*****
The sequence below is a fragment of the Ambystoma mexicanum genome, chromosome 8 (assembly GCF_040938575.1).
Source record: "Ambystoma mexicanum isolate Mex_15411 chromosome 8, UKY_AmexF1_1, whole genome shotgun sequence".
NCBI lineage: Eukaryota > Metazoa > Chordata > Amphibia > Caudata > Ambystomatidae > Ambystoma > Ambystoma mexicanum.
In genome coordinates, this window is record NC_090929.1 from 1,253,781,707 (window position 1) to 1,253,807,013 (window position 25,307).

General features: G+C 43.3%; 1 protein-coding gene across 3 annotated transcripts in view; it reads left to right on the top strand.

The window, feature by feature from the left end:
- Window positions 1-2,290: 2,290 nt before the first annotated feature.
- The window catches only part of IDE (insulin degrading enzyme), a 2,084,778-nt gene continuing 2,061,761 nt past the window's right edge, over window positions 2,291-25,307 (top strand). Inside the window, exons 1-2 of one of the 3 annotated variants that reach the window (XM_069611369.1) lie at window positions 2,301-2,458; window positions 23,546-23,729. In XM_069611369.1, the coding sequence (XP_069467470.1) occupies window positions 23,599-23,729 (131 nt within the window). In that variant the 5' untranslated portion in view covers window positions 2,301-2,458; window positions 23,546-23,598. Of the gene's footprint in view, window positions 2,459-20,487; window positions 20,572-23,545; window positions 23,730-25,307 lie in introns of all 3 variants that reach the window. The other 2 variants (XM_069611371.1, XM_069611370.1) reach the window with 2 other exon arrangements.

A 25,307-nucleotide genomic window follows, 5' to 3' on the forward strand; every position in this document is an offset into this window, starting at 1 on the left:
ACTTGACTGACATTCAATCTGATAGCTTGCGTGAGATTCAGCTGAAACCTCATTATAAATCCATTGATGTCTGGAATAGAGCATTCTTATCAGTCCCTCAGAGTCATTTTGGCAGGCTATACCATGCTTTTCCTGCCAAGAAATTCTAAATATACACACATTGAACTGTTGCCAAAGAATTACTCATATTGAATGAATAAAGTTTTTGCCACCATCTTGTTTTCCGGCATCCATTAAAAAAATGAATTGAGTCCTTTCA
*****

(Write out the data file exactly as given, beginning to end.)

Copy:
The sequence below is a fragment of the Ambystoma mexicanum genome, chromosome 8 (assembly GCF_040938575.1).
Source record: "Ambystoma mexicanum isolate Mex_15411 chromosome 8, UKY_AmexF1_1, whole genome shotgun sequence".
NCBI lineage: Eukaryota > Metazoa > Chordata > Amphibia > Caudata > Ambystomatidae > Ambystoma > Ambystoma mexicanum.
In genome coordinates, this window is record NC_090929.1 from 1,253,781,707 (window position 1) to 1,253,807,013 (window position 25,307).

General features: G+C 43.3%; 1 protein-coding gene across 3 annotated transcripts in view; it reads left to right on the top strand.

The window, feature by feature from the left end:
- Window positions 1-2,290: 2,290 nt before the first annotated feature.
- The window catches only part of IDE (insulin degrading enzyme), a 2,084,778-nt gene continuing 2,061,761 nt past the window's right edge, over window positions 2,291-25,307 (top strand). Inside the window, exons 1-2 of one of the 3 annotated variants that reach the window (XM_069611369.1) lie at window positions 2,301-2,458; window positions 23,546-23,729. In XM_069611369.1, the coding sequence (XP_069467470.1) occupies window positions 23,599-23,729 (131 nt within the window). In that variant the 5' untranslated portion in view covers window positions 2,301-2,458; window positions 23,546-23,598. Of the gene's footprint in view, window positions 2,459-20,487; window positions 20,572-23,545; window positions 23,730-25,307 lie in introns of all 3 variants that reach the window. The other 2 variants (XM_069611371.1, XM_069611370.1) reach the window with 2 other exon arrangements.

A 25,307-nucleotide genomic window follows, 5' to 3' on the forward strand; every position in this document is an offset into this window, starting at 1 on the left:
ACTTGACTGACATTCAATCTGATAGCTTGCGTGAGATTCAGCTGAAACCTCATTATAAATCCATTGATGTCTGGAATAGAGCATTCTTATCAGTCCCTCAGAGTCATTTTGGCAGGCTATACCATGCTTTTCCTGCCAAGAAATTCTAAATATACACACATTGAACTGTTGCCAAAGAATTACTCATATTGAATGAATAAAGTTTTTGCCACCATCTTGTTTTCCGGCATCCATTAAAAAAATGAATTGAGTCCTTTCA